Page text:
2 of 2 people found the following review helpful
5.0 out of 5 stars Excellent Compilation Reprints for scarce & rare Comics Jan. 23 2013
By voption - Published on
Format:Hardcover|Verified Purchase
A bit pricey at full-retail, but Amazon is noted for their dynamic pricing, & I purchased this for a bargain.
Production values are good, book is solid, colors are well-defined, looks like they tweaked the originals ever so slightly--just to clean up minor artifacts-- very good reproductions of the originals, which I am fortunate enough to own. For anyone who wants a good sample of this genre--an excellent choice. Full page-count reprints & a pretty good value compared to modern day production costs and the cost of buying the originals.
4.0 out of 5 stars A collection stories from the most famous crime comic ever published April 19 2014
By Hwy61Joe - Published on
This volume collects the first four issues of the most famous (infamous?) crime series of all-time: CRIME DOES NOT PAY. Four issues doesn't seem like much for a hardcover collection but these are dense issues, about 70 pages each! Each comic is an anthology of short stories about mostly true crime events from throughout history. I found it interesting to read the comic book story of the real-life criminals and then research online to see how accurate the portrayal was. The quality of the stories is hit and miss but the book itself is top notch reprint quality. I'm glad I own it and read it but one volume is probably enough for me.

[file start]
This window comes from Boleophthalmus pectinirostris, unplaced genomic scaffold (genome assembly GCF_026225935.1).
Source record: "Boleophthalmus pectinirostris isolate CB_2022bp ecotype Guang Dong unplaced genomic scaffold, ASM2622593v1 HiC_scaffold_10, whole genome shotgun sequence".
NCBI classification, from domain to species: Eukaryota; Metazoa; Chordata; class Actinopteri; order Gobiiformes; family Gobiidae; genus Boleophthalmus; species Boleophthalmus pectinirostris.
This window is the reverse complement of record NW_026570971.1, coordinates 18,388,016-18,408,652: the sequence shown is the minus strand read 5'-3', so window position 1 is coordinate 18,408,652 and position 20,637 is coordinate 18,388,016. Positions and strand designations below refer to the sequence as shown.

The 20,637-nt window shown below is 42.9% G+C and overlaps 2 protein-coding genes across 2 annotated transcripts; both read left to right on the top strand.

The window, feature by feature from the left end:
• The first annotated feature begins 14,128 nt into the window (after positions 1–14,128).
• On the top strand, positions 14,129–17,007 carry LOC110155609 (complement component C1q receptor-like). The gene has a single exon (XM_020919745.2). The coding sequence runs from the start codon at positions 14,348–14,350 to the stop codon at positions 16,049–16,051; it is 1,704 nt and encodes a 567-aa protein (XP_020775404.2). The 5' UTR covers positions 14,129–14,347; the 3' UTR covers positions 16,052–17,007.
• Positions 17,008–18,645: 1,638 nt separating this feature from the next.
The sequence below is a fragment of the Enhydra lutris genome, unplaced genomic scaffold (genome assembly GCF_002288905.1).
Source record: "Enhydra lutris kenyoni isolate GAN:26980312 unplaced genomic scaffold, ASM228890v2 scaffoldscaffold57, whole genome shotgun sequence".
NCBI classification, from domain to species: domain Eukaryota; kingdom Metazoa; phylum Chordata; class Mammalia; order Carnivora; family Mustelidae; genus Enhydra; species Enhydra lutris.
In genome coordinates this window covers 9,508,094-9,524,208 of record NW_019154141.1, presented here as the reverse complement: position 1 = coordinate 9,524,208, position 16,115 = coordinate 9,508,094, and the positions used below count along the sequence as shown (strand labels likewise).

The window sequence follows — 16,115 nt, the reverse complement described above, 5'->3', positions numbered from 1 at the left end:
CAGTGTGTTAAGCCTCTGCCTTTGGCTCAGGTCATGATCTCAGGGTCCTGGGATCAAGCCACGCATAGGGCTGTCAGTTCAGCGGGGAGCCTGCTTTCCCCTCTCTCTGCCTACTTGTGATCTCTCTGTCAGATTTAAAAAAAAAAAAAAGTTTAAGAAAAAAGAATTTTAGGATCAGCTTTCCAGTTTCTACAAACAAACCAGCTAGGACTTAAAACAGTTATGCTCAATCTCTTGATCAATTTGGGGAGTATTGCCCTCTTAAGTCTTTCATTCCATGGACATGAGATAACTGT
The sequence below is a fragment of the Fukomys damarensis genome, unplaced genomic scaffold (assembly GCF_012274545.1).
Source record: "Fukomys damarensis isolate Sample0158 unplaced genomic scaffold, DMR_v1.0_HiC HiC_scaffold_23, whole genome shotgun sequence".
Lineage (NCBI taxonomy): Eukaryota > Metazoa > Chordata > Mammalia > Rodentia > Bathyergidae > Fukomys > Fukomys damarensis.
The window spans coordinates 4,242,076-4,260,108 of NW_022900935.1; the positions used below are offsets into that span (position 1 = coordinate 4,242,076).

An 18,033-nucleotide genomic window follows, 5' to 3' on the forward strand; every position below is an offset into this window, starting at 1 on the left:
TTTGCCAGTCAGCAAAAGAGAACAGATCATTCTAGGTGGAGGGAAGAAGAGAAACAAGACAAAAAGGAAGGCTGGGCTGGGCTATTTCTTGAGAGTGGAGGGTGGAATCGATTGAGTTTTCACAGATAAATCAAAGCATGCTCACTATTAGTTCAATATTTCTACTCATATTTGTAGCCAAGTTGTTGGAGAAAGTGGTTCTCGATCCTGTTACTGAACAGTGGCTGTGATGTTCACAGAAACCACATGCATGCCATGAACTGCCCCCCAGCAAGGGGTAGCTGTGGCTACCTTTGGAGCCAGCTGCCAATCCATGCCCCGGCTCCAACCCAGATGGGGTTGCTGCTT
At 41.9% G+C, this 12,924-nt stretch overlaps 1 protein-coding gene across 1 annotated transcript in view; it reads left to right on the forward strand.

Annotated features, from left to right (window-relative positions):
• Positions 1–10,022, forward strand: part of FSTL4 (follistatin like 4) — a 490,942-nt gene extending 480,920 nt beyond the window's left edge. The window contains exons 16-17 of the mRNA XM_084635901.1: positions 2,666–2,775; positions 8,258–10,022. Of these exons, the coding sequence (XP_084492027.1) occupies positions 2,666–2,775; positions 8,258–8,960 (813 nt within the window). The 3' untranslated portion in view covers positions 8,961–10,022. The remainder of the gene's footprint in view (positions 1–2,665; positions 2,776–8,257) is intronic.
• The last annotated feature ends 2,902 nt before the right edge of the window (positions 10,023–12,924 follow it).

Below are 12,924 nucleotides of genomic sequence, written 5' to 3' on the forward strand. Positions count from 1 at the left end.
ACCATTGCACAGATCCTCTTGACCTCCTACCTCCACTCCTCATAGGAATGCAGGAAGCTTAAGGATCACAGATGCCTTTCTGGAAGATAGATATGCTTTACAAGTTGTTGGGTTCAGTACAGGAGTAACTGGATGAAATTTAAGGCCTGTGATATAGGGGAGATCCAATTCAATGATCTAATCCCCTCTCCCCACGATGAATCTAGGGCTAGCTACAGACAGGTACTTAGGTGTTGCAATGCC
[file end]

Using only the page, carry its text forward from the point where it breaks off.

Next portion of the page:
4 of 9 people found the following review helpful
5.0 out of 5 stars Gift for Dad July 10 2012
By Robinphx - Published on
Format:Hardcover|Verified Purchase
My father really enjoyed this gift. When he was growing up comic books were a great escape from reality. It arrived in perfect condition and on time, always an important consideration for me if I am to continue shopping at a specific store or website.